Author + information
- Received January 17, 2015
- Accepted February 26, 2015
- Published online May 19, 2015.
- Krishna G. Aragam, MD, MS∗∗ (, )
- Dadi Dai, PhD†,
- Megan L. Neely, PhD†,
- Deepak L. Bhatt, MD, MPH‡,
- Matthew T. Roe, MD, MHS†,
- John S. Rumsfeld, MD, PhD§ and
- Hitinder S. Gurm, MBBS‖
- ∗Cardiology Division, Massachusetts General Hospital, Boston, Massachusetts
- †Duke Clinical Research Institute, Duke University Medical Center, Durham, North Carolina
- ‡Brigham and Women’s Hospital, Harvard Medical School, Boston, Massachusetts
- §Denver Veterans Affairs Medical Center, Denver, Colorado
- ‖Division of Cardiovascular Medicine, University of Michigan Medical Center, Ann Arbor, Michigan
- ↵∗Reprint Requests and correspondence:
Dr. Krishna G. Aragam, Cardiology Division, Massachusetts General Hospital, 55 Fruit Street, GRB 8-852, Boston, Massachusetts 02114.
Background Rates of referral to cardiac rehabilitation after percutaneous coronary intervention (PCI) have been historically low despite the evidence that rehabilitation is associated with lower mortality in PCI patients.
Objectives This study sought to determine the prevalence of and factors associated with referral to cardiac rehabilitation in a national PCI cohort, and to assess the association between insurance status and referral patterns.
Methods Consecutive patients who underwent PCI and survived to hospital discharge in the National Cardiovascular Data Registry between July 1, 2009 and March 31, 2012 were analyzed. Cardiac rehabilitation referral rates, and patient and institutional factors associated with referral were evaluated for the total study population and for a subset of Medicare patients presenting with acute myocardial infarction.
Results Patients who underwent PCI (n = 1,432,399) at 1,310 participating hospitals were assessed. Cardiac rehabilitation referral rates were 59.2% and 66.0% for the overall population and the AMI/Medicare subgroup, respectively. In multivariable analyses, presentation with ST-segment elevation myocardial infarction (odds ratio 2.99; 95% confidence interval: 2.92 to 3.06) and non–ST-segment elevation myocardial infarction (odds ratio: 1.99; 95% confidence interval: 1.94 to 2.03) were associated with increased odds of referral to cardiac rehabilitation. Models adjusted for insurance status showed significant site-specific variability in referral rates, with more than one-quarter of all hospitals referring <20% of patients.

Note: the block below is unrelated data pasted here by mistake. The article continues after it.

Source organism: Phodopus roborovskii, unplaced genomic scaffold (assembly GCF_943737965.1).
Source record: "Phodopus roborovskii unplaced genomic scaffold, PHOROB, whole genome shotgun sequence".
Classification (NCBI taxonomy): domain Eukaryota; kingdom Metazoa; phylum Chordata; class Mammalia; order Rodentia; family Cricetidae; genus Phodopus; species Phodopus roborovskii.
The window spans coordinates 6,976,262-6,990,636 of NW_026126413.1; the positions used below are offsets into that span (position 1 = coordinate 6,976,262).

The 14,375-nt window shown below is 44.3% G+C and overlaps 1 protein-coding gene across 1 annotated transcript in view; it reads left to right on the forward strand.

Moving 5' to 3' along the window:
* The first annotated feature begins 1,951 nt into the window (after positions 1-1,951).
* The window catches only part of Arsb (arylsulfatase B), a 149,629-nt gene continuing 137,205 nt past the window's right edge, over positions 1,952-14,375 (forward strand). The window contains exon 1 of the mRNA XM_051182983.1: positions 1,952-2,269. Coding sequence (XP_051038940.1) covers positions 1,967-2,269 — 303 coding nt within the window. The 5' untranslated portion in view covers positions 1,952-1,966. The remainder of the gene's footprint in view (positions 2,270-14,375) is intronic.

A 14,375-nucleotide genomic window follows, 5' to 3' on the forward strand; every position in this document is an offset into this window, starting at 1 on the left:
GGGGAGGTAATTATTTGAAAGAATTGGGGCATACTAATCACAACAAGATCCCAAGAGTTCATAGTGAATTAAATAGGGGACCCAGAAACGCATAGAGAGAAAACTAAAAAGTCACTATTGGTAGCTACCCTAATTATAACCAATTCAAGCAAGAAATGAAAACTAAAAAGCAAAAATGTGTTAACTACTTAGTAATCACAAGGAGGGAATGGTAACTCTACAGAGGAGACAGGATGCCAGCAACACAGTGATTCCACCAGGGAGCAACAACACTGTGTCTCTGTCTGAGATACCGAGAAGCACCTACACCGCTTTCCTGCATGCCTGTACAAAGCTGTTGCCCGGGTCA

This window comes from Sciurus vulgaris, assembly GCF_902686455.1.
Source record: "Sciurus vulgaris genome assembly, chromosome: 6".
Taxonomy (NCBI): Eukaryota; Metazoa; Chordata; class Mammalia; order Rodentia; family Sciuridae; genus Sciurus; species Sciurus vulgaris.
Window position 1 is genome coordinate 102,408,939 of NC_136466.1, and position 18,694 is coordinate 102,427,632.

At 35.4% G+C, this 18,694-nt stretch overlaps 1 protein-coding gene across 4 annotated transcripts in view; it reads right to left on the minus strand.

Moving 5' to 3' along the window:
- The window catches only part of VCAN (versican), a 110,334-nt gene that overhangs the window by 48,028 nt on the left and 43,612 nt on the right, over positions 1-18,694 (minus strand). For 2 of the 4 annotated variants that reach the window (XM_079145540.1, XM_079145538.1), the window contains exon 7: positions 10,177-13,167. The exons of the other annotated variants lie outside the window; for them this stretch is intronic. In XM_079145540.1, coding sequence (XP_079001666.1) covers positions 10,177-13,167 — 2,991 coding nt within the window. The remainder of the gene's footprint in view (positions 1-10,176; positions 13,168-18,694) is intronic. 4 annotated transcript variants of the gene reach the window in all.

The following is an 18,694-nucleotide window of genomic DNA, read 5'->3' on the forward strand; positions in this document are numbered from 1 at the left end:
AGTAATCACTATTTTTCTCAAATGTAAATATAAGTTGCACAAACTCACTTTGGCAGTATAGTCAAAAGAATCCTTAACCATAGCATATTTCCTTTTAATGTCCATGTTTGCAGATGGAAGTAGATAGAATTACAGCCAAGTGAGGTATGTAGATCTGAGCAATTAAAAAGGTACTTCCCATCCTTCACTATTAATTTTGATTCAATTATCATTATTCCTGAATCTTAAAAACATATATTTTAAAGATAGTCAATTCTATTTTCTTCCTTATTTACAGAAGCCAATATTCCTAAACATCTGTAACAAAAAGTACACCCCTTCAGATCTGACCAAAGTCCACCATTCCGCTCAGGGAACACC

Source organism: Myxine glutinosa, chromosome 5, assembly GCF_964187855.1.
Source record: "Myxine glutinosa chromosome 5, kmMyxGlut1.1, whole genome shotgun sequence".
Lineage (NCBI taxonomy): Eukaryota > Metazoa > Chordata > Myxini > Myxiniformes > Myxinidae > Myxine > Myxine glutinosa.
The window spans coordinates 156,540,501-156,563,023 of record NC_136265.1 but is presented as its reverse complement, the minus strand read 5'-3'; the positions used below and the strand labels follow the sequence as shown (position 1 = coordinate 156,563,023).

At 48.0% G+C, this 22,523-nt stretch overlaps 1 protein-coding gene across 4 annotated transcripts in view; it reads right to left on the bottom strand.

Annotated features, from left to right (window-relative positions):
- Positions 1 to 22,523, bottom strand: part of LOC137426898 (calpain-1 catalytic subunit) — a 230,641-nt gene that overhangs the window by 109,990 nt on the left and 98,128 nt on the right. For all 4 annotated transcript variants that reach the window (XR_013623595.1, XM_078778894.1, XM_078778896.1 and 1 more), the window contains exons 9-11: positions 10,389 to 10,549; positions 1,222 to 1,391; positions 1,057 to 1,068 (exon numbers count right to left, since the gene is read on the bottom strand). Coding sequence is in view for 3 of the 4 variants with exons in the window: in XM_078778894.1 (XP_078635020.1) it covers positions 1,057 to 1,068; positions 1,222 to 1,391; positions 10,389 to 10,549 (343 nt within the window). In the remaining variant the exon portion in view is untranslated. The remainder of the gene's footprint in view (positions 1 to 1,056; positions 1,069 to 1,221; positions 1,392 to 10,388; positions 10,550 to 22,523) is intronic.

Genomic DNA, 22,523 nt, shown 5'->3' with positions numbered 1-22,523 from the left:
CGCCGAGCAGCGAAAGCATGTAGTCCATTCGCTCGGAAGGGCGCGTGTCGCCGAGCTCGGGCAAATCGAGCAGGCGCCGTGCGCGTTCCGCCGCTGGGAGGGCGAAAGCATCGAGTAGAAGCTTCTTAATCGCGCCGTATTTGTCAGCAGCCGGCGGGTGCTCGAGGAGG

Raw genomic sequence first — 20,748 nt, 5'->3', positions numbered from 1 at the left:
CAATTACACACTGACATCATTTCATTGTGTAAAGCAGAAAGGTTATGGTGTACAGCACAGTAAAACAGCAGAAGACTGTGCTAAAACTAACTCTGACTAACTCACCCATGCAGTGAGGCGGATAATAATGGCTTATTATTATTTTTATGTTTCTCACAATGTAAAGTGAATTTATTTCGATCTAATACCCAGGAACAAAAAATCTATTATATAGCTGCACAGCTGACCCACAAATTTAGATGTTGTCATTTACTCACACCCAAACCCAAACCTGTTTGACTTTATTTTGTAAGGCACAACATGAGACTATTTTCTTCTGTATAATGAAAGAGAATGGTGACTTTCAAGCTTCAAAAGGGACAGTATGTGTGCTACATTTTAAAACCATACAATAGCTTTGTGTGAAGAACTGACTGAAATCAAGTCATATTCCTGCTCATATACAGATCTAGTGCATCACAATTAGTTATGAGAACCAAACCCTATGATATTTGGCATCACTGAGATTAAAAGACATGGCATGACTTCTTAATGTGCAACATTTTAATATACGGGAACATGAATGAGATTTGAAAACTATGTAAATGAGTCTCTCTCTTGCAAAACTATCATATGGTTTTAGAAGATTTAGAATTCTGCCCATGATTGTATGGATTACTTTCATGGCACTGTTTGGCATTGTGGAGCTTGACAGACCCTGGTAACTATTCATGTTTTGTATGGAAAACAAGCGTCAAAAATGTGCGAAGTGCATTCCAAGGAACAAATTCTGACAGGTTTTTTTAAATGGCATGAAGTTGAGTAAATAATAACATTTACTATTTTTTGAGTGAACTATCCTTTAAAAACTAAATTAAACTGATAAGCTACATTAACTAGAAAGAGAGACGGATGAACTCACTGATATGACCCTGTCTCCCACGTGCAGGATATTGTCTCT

Conclusions Approximately 60% of patients undergoing PCI in the United States are referred for cardiac rehabilitation. Site-specific variation in referral rates is significant and is unexplained by insurance coverage. These findings highlight the potential need for hospital-level interventions to improve cardiac rehabilitation referral rates after PCI.
The CathPCI Registry is an initiative of the American College of Cardiology Foundation and the Society for Cardiovascular Angiography and Interventions.
Dr. Bhatt is on the advisory board for Elsevier Practice Update Cardiology, Medscape Cardiology, and Regado Biosciences; is on the Board of Directors of the Boston VA Research Institute, Society of Cardiovascular Patient Care; is the Chair of the American Heart Association Get With The Guidelines Steering Committee; has received honoraria from the American College of Cardiology (Editor, Clinical Trials, Cardiosource), Belvoir Publications (Editor in Chief, Harvard Heart Letter), Duke Clinical Research Institute (clinical trial steering committees), Population Health Research Institute (clinical trial steering committee), Slack Publications (Chief Medical Editor, Cardiology Today’s Intervention), and WebMD (Continuing Medical Education steering committees); is the Senior Associate Editor, Journal of Invasive Cardiology; is a member of the Data Monitoring Committees of Duke Clinical Research Institute, Harvard Clinical Research Institute, Mayo Clinic, and the Population and Health Research Institute; has received research grants from Amarin, AstraZeneca, Bristol-Myers Squibb, Eisai, Ethicon, Medtronic, Sanofi, and The Medicines Company; and has taken part in unfunded research at FlowCo, PLx Pharma, and Takeda. Dr. Roe has received research funding from Eli Lilly, Revalesio, Sanofi, American College of Cardiology, American Heart Association, and the Familial Hyperlipidemia Foundation; and has received consulting or honoraria from Eli Lilly, AstraZeneca, Sanofi, Janssen Pharmaceuticals, Merck, Regeneron, and Daiichi-Sankyo. Dr. Gurm has received research funding from the National Institutes of Health and the Agency for Health Care Research and Quality. All other authors have reported that they have no relationships relevant to the contents of this paper to disclose.
- Received January 17, 2015.
- Accepted February 26, 2015.
- 2015 American College of Cardiology Foundation